Composite particles with minimum uncertainty in spacetime


Composite particles—atoms, molecules, or microspheres—are unique tools for testing joint quantum and general relativistic effects, macroscopic limits of quantum mechanics, and searching for new physics. However, all studies of the free propagation of these particles find that they delocalize into separate internal energy components, destroying their spatial coherence. This renders them unsuitable for experimental applications, as well as theoretical studies where they are used as idealized test masses or clocks. Here we solve this problem by introducing a class of states with minimal uncertainty in spacetime that fully overcome the delocalization. The relevant physics comes from minimizing the uncertainty between position and velocity, rather than position and momentum, while directly accounting for mass as an operator. Our results clarify the nature of composite particles, providing a currently missing theoretical tool with direct relevance for studies of joint foundations of quantum and relativistic phenomena, which removes a roadblock that could limit near-future quantum tests using composite particles.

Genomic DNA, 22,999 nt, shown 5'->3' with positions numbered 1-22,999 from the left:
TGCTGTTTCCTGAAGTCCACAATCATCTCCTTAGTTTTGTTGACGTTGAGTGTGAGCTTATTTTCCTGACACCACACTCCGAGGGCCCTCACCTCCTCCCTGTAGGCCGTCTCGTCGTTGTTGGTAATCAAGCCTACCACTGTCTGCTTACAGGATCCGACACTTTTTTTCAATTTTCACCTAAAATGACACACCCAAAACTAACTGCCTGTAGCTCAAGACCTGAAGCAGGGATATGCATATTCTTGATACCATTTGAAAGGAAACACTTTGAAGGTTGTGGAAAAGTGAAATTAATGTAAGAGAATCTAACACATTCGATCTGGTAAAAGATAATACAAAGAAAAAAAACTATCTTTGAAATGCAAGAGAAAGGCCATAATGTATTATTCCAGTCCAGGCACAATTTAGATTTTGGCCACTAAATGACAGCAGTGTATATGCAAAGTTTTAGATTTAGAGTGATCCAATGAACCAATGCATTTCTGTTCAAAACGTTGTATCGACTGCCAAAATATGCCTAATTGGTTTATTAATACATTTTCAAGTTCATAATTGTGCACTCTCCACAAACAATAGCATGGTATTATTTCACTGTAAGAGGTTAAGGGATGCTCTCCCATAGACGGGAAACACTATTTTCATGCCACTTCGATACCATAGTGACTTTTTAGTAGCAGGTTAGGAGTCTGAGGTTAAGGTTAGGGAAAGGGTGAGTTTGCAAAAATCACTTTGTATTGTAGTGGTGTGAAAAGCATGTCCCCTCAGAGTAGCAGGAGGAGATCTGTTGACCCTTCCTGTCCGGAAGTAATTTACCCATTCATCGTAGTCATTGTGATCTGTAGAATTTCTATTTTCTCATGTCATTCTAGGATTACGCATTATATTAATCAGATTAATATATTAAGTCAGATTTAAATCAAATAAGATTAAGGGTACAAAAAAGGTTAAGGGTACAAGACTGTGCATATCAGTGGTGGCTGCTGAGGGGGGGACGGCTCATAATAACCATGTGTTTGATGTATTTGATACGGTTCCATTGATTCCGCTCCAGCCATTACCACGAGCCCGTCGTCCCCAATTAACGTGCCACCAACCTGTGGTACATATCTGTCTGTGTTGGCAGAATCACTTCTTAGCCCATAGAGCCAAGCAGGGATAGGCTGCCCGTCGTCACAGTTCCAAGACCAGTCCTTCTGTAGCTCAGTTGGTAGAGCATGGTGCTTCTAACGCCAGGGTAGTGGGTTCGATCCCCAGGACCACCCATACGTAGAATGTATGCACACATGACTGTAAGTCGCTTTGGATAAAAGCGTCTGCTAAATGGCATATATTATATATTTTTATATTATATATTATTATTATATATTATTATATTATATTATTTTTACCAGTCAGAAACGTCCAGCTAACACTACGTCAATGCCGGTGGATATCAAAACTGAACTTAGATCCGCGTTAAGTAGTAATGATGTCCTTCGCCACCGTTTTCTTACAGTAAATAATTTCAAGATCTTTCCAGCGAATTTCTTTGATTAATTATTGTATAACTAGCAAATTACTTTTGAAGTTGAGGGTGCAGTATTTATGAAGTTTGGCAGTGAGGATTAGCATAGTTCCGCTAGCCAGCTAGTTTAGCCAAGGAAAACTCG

Carolyn Wood
Carolyn Wood
Postdoctoral Scientist

Carolyn Wood is a postdoctoral researcher at the University of Queensland, in Brisbane, Australia focusing on quantum machine learning and physics at the interface between quantum mechanics and general relativity.